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Burkman, Wohl Heading to Wayne County Circuit Court for Voter-Suppression Robocalls

LANSING – Two men accused of orchestrating a robocall to suppress the vote in Detroit and other cities with significant minority populations have been bound over to circuit court on multiple felony election law charges, Michigan Attorney General Dana Nessel announced today. 

Arlington, Virginia, residents Jack Burkman, 54, and Jacob Wohl, 22, are scheduled to appear in Wayne County Circuit Court on Nov. 12. They were bound over following a hearing last week before Judge Kenneth King in 36th District Court in Detroit.  

They are each charged with: 

  • Election law – intimidating voters, a felony punishable by up to five years; 
  • Conspiracy to commit an election law violation, a felony punishable by up to five years; 
  • Using a computer to commit the crime of election law – intimidating voters, a felony punishable by up to seven years; and 
  • Using a computer to commit the crime of conspiracy, a felony punishable by up to seven years. 

In a civil lawsuit, National Coalition on Black Civic Participation et al v. Wohl et al, the U.S. District Court for the Southern District of New York last week ordered Burkman and Wohl to make “curative” robocalls to anyone who received the robocall the two allegedly orchestrated in August. Although they missed the original deadline, the curative robocall went out Oct. 30.  

Attorney General Nessel’s office filed criminal charges Oct. 1 alleging Burkman and Wohl attempted to deter voters from participating in Tuesday’s general election by disseminating a robocall targeted at certain areas, including Detroit and other major U.S. cities with significant minority populations. The robocalls were made in late August and went out to nearly 12,000 residents in the Detroit area.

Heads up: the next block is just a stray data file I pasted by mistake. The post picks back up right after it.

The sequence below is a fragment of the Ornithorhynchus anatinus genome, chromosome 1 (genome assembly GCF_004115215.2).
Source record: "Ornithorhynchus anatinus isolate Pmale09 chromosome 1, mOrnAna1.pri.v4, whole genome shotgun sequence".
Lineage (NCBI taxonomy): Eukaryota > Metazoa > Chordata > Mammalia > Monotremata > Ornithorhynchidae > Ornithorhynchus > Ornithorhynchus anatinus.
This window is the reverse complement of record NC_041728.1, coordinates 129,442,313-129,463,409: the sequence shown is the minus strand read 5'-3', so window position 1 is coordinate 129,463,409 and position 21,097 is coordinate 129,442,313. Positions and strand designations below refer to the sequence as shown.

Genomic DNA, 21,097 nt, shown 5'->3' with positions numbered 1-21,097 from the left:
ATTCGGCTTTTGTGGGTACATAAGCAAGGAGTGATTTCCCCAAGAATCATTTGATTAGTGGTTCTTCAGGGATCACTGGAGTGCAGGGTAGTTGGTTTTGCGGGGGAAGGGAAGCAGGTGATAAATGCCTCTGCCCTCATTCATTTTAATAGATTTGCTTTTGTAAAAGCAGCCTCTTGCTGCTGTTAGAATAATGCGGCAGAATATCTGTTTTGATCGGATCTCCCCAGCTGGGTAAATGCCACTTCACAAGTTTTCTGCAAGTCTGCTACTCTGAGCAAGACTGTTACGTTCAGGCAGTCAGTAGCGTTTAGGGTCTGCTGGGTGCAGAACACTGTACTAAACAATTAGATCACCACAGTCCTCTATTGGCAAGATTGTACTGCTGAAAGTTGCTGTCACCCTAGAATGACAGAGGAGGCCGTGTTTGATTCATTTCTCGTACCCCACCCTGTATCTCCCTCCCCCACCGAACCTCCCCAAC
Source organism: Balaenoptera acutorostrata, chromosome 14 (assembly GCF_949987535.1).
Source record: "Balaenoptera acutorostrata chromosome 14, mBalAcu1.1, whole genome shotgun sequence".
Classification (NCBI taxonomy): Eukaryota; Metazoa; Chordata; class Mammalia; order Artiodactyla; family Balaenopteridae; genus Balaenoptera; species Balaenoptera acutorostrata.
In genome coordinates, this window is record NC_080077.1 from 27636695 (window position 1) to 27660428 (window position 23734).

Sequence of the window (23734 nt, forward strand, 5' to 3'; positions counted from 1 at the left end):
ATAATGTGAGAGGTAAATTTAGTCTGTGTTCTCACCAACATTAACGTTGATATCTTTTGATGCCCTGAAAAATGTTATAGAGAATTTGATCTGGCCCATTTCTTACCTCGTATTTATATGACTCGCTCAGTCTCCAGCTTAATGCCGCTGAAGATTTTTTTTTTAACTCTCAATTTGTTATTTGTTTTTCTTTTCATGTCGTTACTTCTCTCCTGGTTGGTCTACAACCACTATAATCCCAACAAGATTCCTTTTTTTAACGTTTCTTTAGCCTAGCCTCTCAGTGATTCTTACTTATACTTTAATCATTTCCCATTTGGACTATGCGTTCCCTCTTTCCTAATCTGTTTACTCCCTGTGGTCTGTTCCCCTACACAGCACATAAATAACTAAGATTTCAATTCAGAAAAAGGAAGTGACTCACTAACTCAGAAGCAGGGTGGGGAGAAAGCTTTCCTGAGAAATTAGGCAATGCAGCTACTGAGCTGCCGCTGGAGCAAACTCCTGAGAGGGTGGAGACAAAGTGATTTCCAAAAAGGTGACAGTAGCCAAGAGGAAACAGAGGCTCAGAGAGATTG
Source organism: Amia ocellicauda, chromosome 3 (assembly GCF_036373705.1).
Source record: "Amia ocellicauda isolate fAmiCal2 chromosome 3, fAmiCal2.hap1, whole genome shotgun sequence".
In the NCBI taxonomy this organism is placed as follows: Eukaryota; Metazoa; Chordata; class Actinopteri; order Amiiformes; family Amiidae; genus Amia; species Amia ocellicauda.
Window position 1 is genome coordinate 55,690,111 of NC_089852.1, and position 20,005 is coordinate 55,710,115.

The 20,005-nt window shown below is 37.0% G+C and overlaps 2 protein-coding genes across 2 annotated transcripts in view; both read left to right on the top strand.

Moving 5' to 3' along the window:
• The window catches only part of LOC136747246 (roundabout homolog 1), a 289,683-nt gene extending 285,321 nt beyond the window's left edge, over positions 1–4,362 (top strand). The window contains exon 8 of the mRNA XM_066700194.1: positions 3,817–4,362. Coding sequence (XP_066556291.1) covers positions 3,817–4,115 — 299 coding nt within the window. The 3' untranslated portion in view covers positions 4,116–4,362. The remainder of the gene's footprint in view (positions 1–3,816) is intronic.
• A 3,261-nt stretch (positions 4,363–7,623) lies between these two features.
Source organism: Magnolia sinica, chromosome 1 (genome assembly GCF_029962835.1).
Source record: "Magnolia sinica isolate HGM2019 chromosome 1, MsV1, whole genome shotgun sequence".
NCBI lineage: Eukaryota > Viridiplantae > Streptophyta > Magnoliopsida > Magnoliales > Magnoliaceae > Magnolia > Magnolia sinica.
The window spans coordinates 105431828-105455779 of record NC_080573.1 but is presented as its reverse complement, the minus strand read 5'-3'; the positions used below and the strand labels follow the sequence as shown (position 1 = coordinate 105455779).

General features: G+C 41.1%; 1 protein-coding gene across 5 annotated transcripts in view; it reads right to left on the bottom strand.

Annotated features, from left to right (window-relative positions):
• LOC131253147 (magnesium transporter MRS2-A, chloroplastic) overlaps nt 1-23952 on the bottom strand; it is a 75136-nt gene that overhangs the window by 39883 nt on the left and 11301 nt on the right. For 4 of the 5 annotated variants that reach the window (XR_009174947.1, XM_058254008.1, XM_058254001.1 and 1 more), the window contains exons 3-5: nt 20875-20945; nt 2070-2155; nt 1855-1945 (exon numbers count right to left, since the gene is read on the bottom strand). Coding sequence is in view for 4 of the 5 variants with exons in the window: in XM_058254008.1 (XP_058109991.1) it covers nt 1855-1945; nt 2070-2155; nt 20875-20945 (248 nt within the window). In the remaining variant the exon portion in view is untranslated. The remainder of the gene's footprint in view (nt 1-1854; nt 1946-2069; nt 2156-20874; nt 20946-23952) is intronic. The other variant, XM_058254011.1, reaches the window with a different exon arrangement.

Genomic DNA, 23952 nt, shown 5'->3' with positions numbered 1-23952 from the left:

The caller, who claims to be associated with Project 1599 – an organization founded by Burkman and Wohl – falsely tells people that mail-in voting, in particular, will allow personal information to become part of a special database used by police to track down old warrants and by credit card companies to collect outstanding debts. The caller also deceptively claims the Centers for Disease Control and Prevention will use the information to track people for mandatory vaccines. However, none of the claims made in the robocall are true. 

Anyone who received this call on or about Aug. 26 and wishes to file a complaint about it is encouraged to contact the Attorney General’s office by calling 517-335-7650.    

Information callers may be asked to provide in their complaint will include:     

  • Complainant’s name, address and contact information; 
  • Date and time of when the robocall was received; 
  • Phone number of the line where the call was received; 
  • Number displayed on caller ID when the call was received; 
  • Whether the robocall went to voicemail or was answered live;
  • The complainant’s recollection of the robocall content and their thoughts about the call;
  • Whether the complainant is and has been a Michigan resident for six months or more; and
  • Whether the complainant is a registered voter or is eligible to vote. 

The Wayne County Circuit Court has announced that it will suspend jury trials, bench trials and evidentiary hearings until January; however, Burkman and Wohl’s Nov. 12 appearance is not expected to be impacted by the Court’s decision and will likely be held through videoconferencing.